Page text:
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On May 18, 1919, Margot "Peggy" Hookham was born. She would grow up to become Dame Margot Fonteyn, England's first homegrown prima ballerina. She joined the Sadler's Wells School in 1934 and was performing principal roles with the precursor to The Royal Ballet the next year. Fonteyn was a company-defining figure, dancing Aurora for the re-opening of the Royal Opera House after World War II, creating numerous roles with Sir Frederick Ashton and forging a legendary partnership with Rudolf Nureyev.
The way we create and consume dance is changing every day. Now more than ever, the field demands that dancers not only be able to perform at the highest level, but also collaborate with choreographers to bring their artistic visions to life. Dancers who miss out on choreographic training may very well find themselves at a disadvantage as they try to launch their careers.
Memorial Day is notoriously one of Chicago's bloodiest weekends. Last year, 36 people were shot and seven died that weekend. In 2017 and 2016, the number of shootings was even higher.
When Garley "GiGi Tonyé" Briggs, a dance teacher and Chicago native, started noticing this pattern, she was preparing her second annual Memorial Day workshop for local youth.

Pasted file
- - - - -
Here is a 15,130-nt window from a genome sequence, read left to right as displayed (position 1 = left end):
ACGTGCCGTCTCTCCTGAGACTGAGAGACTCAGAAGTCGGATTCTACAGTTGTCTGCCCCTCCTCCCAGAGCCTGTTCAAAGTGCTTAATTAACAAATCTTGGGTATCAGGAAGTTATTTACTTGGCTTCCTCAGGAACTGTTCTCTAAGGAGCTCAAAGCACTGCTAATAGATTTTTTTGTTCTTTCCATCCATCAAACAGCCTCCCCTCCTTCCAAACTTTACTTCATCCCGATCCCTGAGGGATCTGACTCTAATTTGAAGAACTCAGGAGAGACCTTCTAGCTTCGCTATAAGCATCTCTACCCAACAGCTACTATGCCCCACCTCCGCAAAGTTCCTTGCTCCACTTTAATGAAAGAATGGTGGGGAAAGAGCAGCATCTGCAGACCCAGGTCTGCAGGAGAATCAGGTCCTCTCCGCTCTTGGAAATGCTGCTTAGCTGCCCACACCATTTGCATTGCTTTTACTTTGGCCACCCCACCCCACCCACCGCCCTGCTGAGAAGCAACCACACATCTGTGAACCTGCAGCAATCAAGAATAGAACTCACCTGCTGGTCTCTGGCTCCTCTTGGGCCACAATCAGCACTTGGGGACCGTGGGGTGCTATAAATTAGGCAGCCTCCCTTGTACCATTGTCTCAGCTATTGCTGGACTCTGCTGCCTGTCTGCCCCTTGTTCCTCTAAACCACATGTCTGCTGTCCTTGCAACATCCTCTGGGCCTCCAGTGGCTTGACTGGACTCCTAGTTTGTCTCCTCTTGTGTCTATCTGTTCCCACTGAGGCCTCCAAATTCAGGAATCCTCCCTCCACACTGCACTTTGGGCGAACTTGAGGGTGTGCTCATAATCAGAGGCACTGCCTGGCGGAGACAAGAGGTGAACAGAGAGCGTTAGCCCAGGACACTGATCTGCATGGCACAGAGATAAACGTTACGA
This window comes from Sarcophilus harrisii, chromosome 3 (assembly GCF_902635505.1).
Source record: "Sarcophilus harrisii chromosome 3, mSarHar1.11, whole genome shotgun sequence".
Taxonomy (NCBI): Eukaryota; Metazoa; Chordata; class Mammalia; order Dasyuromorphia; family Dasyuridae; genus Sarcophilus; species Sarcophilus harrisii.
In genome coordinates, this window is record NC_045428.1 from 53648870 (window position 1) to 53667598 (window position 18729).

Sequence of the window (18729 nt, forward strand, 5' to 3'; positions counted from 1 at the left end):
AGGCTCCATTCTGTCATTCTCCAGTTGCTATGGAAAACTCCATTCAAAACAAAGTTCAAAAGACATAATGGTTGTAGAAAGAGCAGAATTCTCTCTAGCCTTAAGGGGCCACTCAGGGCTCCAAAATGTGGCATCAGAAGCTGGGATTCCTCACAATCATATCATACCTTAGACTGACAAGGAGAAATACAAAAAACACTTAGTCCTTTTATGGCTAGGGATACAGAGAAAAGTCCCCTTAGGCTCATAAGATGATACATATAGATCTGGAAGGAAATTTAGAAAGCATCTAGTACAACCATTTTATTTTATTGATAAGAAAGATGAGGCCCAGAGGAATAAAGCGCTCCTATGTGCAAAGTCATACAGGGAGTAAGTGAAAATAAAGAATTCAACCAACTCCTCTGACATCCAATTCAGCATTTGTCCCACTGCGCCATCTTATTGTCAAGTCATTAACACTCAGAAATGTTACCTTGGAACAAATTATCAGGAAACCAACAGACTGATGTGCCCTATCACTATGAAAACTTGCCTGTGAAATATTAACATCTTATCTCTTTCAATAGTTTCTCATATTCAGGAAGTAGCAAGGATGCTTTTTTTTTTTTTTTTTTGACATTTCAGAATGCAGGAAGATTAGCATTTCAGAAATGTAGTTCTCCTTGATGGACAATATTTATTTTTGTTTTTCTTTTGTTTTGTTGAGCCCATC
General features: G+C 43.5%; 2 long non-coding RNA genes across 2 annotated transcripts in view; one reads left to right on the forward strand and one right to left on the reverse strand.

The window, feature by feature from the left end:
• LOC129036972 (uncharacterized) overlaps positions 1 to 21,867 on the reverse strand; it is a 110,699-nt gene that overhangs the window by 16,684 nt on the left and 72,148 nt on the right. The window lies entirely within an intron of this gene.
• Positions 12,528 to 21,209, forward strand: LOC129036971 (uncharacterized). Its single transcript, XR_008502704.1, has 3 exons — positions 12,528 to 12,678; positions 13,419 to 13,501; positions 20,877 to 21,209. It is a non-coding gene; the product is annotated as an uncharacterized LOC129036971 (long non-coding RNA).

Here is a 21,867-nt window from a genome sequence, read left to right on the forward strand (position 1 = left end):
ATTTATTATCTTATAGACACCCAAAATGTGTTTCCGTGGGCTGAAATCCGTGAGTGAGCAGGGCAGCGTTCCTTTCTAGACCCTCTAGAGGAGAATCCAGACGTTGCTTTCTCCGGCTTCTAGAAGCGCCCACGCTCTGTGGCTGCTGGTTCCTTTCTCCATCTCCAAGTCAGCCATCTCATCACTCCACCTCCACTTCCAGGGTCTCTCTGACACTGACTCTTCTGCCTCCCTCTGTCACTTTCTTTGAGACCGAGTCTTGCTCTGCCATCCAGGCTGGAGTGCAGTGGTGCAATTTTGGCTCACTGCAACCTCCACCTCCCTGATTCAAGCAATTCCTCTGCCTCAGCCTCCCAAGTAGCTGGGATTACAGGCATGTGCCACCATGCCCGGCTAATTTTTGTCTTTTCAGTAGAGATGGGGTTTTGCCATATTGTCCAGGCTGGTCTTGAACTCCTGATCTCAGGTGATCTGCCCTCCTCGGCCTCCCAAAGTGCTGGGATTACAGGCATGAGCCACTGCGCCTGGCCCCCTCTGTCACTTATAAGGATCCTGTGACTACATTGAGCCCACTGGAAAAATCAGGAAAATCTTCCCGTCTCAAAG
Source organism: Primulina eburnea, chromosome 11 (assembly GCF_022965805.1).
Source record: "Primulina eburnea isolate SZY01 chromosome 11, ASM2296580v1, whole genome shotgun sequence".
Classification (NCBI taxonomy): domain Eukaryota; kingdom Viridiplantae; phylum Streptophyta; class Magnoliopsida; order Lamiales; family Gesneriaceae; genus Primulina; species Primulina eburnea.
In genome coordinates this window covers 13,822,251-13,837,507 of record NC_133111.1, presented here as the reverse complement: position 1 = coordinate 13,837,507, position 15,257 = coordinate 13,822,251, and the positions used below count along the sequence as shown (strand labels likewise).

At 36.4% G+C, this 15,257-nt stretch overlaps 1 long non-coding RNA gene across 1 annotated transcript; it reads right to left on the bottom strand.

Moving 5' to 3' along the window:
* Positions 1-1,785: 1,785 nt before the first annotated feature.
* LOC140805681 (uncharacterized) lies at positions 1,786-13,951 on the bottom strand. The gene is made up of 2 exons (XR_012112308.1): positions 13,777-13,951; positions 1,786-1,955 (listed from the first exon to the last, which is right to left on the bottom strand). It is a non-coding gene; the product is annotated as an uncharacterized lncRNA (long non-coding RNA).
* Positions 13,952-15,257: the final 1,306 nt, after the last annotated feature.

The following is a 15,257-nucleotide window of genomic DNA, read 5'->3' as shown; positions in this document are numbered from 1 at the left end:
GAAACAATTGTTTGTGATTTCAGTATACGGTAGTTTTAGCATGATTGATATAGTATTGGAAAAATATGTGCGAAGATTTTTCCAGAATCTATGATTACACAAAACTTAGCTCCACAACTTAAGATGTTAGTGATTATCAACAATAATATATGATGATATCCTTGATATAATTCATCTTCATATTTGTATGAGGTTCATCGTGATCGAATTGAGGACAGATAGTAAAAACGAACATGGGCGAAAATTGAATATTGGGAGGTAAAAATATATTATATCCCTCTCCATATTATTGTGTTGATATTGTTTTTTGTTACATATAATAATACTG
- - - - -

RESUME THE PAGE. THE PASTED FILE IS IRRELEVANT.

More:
The event's original aim was simple: "I wanted the youth of Chicago to have somewhere they could come and learn from different dancers and be off the streets on the South Side on this hot holiday," she says.
A recent trip I took to Nashville coincided with the NFL draft. As we drove into town, my Uber driver was a fount of information on the subject.
I learned that there are 32 NFL teams and that the draft takes place over seven rounds. That the team that did the poorest during the previous season gets first pick. That during an earlier event called the scouting combine, the teams assess college football players and figure out who they want.
There is also the veteran combine for "free agents"—players who have been released from their contracts or whose contracts have expired. They might be very good players, but their team needs younger members or ones with a certain skill set. All year round, experienced NFL scouts scan games across the country, checking out players and feeding that information back to the teams. Players' agents keep their eyes on opportunities for their clients which might be more rewarding.